Travelling with food allergies
There is no doubt about it: travelling with food allergies takes a lot of forward planning. You can’t simply book your ticket online and turn up at the airport like everyone else. In most cases, you need to go through a sales centre, disclose your food allergies and then think about what sort of nutritious meals and snacks you can pack. This is further hindered by security measures on liquids.
And you can expect more of a headache if you have to carry an auto-injector. I remember a security guard carrying my daughter’s EpiPen and escorting us through Brisbane international airport after our check-in person tried to wrestle the injector away from us (despite our doctor’s letter). We refused to be parted, thus the escort (as it was another security guard told them it was ridiculous and let us resume control of the EpiPen).
Considering we have no option but to travel by air, what can we expect from airlines? Penny, our chief executive, went to the Food Allergy and Anaphylaxis Alliance meeting in the USA in September and there was a lot of vigorous discussion on this topic.
The general consensus was we can’t expect airlines to guarantee safe meals. This is because meals are being prepared by different caterers, in different parts of the world, and under a wide range of legislation.
What we should expect is for airlines to allow us to take our own food on board. In some cases, flight attendants are kind enough to put your food into their convection ovens to heat up, but this is that at their discretion (and if you go down this route, you will need to put your food in something that is not going to melt!).
We should also expect airline staff to be trained in an emergency response to anaphylaxis and to be able to administer adrenaline auto-injectors if required. Most airline staff receive first aid training, and Virgin and British Airways staff receive five days of training, including life support, and do an annual refresher. Virgin Airlines Australia staff are now trained in recognising and treating anaphylaxis. We think all airlines should follow Virgin’s steps. At the opposite end of the spectrum, one airline has forced passengers at risk of anaphylaxis to sign a form that says they will pay all costs if the airline has to turn around in an emergency. Members of the Food Allergy and Anaphylaxis Alliance are currently investigating this.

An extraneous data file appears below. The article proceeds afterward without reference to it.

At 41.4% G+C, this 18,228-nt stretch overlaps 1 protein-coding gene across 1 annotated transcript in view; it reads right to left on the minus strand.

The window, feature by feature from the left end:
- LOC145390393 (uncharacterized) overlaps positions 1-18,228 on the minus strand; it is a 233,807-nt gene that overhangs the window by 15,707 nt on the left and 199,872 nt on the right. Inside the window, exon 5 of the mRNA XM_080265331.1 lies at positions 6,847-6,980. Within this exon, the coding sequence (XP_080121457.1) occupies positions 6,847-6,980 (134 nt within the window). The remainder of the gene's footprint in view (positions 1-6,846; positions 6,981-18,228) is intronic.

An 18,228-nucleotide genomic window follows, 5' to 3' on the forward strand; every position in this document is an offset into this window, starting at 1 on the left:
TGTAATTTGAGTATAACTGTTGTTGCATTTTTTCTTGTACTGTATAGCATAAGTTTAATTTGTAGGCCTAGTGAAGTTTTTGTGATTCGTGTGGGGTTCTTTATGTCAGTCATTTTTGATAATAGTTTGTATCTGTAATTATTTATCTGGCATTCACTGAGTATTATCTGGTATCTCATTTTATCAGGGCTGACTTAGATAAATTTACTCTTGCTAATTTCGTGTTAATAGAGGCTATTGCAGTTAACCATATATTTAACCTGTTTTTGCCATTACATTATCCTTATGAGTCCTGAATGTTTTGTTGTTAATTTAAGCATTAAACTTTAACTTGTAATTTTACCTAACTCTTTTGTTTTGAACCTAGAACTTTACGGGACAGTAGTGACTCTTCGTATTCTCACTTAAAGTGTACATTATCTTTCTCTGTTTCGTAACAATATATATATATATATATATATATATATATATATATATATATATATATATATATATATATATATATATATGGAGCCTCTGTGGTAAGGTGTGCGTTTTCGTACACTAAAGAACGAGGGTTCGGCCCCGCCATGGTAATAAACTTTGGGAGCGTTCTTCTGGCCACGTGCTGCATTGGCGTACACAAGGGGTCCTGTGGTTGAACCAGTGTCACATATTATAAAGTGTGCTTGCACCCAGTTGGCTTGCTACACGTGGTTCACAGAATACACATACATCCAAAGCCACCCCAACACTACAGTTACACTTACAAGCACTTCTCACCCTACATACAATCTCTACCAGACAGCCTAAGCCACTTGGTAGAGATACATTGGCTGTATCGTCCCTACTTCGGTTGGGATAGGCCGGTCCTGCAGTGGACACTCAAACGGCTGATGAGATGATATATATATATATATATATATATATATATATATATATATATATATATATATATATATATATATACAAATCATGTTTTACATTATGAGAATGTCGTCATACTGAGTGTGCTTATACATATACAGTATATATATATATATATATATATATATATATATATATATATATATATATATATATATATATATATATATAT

In the meantime, recent research indicates that we need better education all-round, and particularly within our food-allergic community. A letter published in last month’s Journal of Allergy and Clinical Immunology looked at self-reported allergic reactions to peanuts and tree nuts on commercial airlines. The study surveyed 471 people known to have severe peanut, nut or seed allergies. Almost 10 per cent of those surveyed (45) reported reactions and, alarmingly, only 12 of these people notified their flight attendants. Peanuts were the main culprit. Six people went to an emergency department after the plane landed.
In the majority of cases, the allergic reactions were a result of eating the airline food. The study noted that while a proportion of people believed the reaction was to inhalation of peanuts, there has not been enough evidence to support this, even from other similar studies. The authors suspect the reactions are due to some form of ingestion, for example, getting allergen on their hands.
What are your thoughts on airline travel?
- Do you think airlines should minimise risk for those with peanut allergies but not serving peanuts? What sort of experiences have you had when travelling?
- How have you managed your meals, particularly on long-haul flights?
- Another important question is: how easy is it for you to find out airlines’ policies on food allergies and anaphylaxis?
- How do you get hold of the relevant person at the airline?
- What can we suggest to airlines to make travel easier for food allergy sufferers?
We would love to hear your experiences, and your input will help us with information we are putting together on travelling with allergies.
If you prefer not to comment on the blog, but still wish to share your experiences, you can email me at firstname.lastname@example.org.